Blockages in your urinary tract may show up in urine tests. Your urinary system can become obstructed at several points. You could have a blockage at your kidneys, in the tube between your bladder and your kidneys (ureter), in the bladder itself, an enlarged prostate, or a blockage in the tube that carries your urine out of the body (urethra). Wherever the obstruction, some of its symptoms may appear in the urine.
The standard place for a doctor to begin to assess urinary obstruction is with a urinalysis. In the case of this disorder, your doctor will actually be looking for a normal urinalysis to rule out other causes. If your urinary tract is obstructed you may also notice that the force of your urine is weak or interrupted, or that urine cannot be passed at all. Blood may also appear in your urine.
Kidney stones: Painful kidney stones can be identified through urinalysis.
If you don’t cringe at the thought of kidney stones, perhaps you don’t know how they are passed. Kidney stones are bits of material that form in the kidneys, and they can be as large as a pearl in the worst cases. These are eventually passed through the urethra, a process that is frequently very painful.
Once again, hints that you have kidney stones may be revealed by the urine. If you find that it is bloody, this may indicate kidney stones. The same is true if it is cloudy or smells awful. In addition, a urinalysis may reveal too much calcium in the urine, a condition known as hypercalciuria.
Lupus is an autoimmune disease wherein the body attacks itself. This can harm healthy body tissue, and when the autoimmune reaction targets the kidneys, the condition is called lupus nephritis. The cause of this condition is unknown, but women are much likelier to develop it than men. The clues for this disease found in the urine may include blood or excessive protein. That’s why urinalysis is commonly used as a test for patients with lupus.
Gallbladder and liver problems
If your pee is consistently dark and you’ve had plenty of water, this may indicate liver or gallbladder problems. Damage from certain drugs like acetaminophen (Tylenol), cancer, stones, and viruses are some of the many causes of these health problems.
The human urine turns dark because of a yellow fluid called bilirubin. Urobilinogen and other liver and gallbladder diseases can cause bilirubin to leak from your liver into your blood. If it’s severe enough, this can also turn your skin and eyes yellow, a condition known as jaundice.
What does blue urine indicate?
Is your urine blue? Blue urine is a key indicator of an inherited disorder known as familial benign hypercalcemia. It’s also called blue diaper syndrome since that’s the colour it leaves diapers of babies with this condition. It’s generally not harmful, though fetuses with two sets of the responsible gene may suffer from severe neonatal primary hyperparathyroidism.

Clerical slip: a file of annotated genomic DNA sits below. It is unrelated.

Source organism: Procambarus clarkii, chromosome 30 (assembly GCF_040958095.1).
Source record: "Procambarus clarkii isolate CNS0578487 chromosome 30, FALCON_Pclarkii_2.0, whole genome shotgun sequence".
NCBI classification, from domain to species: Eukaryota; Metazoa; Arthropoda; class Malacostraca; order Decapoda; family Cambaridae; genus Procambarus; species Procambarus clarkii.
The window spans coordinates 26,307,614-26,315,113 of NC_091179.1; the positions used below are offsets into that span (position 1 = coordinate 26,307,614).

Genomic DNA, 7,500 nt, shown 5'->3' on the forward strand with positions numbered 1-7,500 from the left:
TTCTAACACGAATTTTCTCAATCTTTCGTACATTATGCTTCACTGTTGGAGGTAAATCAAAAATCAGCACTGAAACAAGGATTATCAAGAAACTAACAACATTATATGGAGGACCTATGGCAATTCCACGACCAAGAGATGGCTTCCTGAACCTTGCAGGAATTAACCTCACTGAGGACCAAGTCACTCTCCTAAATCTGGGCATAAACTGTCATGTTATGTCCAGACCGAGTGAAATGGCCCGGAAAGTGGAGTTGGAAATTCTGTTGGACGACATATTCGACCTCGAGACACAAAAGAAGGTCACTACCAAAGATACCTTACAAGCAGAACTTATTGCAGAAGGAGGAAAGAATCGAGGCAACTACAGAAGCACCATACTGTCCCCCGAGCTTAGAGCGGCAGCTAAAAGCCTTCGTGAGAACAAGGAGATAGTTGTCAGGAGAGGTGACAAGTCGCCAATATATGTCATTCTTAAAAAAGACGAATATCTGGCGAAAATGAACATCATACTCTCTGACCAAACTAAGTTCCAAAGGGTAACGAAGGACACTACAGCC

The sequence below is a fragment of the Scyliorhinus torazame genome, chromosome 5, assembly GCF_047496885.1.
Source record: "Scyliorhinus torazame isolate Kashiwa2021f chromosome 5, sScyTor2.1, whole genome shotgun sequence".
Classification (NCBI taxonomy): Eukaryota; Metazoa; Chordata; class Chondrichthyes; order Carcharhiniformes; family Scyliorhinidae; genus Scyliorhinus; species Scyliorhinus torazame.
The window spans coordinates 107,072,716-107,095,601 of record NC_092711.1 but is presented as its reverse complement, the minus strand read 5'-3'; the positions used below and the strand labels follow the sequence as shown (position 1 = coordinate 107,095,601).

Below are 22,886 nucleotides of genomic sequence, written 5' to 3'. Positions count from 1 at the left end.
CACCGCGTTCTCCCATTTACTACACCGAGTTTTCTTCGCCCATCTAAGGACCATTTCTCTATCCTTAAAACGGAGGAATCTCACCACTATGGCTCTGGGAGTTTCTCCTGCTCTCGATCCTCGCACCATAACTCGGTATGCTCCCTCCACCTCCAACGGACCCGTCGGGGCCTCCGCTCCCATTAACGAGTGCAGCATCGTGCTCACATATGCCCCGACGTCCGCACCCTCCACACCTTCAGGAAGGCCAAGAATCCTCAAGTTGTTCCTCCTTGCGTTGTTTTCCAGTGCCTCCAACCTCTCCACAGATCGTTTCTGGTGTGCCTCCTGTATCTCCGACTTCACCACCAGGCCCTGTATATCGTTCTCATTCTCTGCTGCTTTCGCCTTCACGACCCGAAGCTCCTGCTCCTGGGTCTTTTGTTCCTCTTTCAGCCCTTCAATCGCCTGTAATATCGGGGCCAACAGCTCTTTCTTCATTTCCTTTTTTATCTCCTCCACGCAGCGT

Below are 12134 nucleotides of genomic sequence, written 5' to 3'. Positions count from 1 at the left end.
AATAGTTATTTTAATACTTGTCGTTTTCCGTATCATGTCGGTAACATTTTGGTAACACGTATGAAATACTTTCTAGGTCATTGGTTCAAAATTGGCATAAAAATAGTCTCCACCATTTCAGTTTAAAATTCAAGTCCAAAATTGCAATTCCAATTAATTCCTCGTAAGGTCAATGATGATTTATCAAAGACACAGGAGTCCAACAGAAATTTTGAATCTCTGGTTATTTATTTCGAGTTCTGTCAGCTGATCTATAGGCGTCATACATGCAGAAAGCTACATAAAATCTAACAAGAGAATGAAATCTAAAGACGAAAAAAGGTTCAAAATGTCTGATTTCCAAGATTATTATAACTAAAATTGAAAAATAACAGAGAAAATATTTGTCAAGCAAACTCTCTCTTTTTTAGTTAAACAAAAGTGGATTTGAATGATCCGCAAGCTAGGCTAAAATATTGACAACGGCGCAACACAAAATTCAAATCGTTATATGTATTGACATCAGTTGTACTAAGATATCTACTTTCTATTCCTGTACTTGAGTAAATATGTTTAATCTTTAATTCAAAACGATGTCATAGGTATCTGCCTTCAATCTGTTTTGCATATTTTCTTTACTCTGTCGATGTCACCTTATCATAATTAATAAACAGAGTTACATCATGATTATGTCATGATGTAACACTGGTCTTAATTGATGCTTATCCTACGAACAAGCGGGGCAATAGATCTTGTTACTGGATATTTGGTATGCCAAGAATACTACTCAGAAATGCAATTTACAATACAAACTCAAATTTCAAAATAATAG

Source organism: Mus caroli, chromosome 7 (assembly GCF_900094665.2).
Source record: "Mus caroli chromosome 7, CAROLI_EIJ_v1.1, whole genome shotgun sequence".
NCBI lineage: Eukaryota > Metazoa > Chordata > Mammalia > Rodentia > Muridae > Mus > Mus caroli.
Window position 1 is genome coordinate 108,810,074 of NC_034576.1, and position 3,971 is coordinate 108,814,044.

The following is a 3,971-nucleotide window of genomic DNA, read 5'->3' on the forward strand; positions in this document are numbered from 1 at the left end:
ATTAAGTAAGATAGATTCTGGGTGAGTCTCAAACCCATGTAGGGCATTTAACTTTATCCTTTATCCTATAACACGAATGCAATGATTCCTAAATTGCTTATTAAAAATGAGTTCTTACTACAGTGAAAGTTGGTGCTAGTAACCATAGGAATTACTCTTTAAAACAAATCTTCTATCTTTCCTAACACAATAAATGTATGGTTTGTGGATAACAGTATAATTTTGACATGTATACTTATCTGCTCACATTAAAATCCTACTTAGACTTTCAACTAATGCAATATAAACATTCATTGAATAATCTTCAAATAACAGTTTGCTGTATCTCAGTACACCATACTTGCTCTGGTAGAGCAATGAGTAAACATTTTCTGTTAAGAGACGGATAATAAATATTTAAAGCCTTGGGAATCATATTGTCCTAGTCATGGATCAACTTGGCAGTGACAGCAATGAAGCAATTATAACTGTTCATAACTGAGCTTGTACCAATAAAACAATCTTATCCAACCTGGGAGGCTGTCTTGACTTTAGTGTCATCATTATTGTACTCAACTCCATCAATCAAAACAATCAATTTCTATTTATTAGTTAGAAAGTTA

Collecting a urine sample
Clean methods for collecting urine samples are important. You’ve probably given a urine sample before. But did you know there’s a wrong way and a right way? Though it’s a common myth, urine is not actually sterile. It has low levels of bacteria even in healthy people. But too much bacteria indicates a potential infection in your urinary tract.
To rule out a urinary tract infection, it’s essential to prevent a misreading of the number of bacterial clusters in your urine. To do this, you need to provide the sample in a special way. This is called the “midstream” or “clean-catch” urine collection method, which was developed in the 1950s.
What is the clean-catch method?
The importance of the clean-catch urine collection is to avoid germs. So the first step is to wash your hands thoroughly with hot, soapy water. Women should wash the area between their labia by sitting on the toilet, spreading their labia between two fingers and cleaning the inner folds, then the urethra where urine exits. Keeping the labia spread, you then urinate briefly into the toilet bowl, then stop and hold the cup a few inches from the urethra and fill the cup halfway.
Men have a different method. The first step is still hand-washing. Then clean the head of the penis. For uncircumcised men, pull the foreskin back before cleaning the head. Next, urinate a bit and stop the flow, and then collect the urine in the cup until its half full. By following this method, you can assure that your medical team has a more accurate understanding of your health.
• Adapted from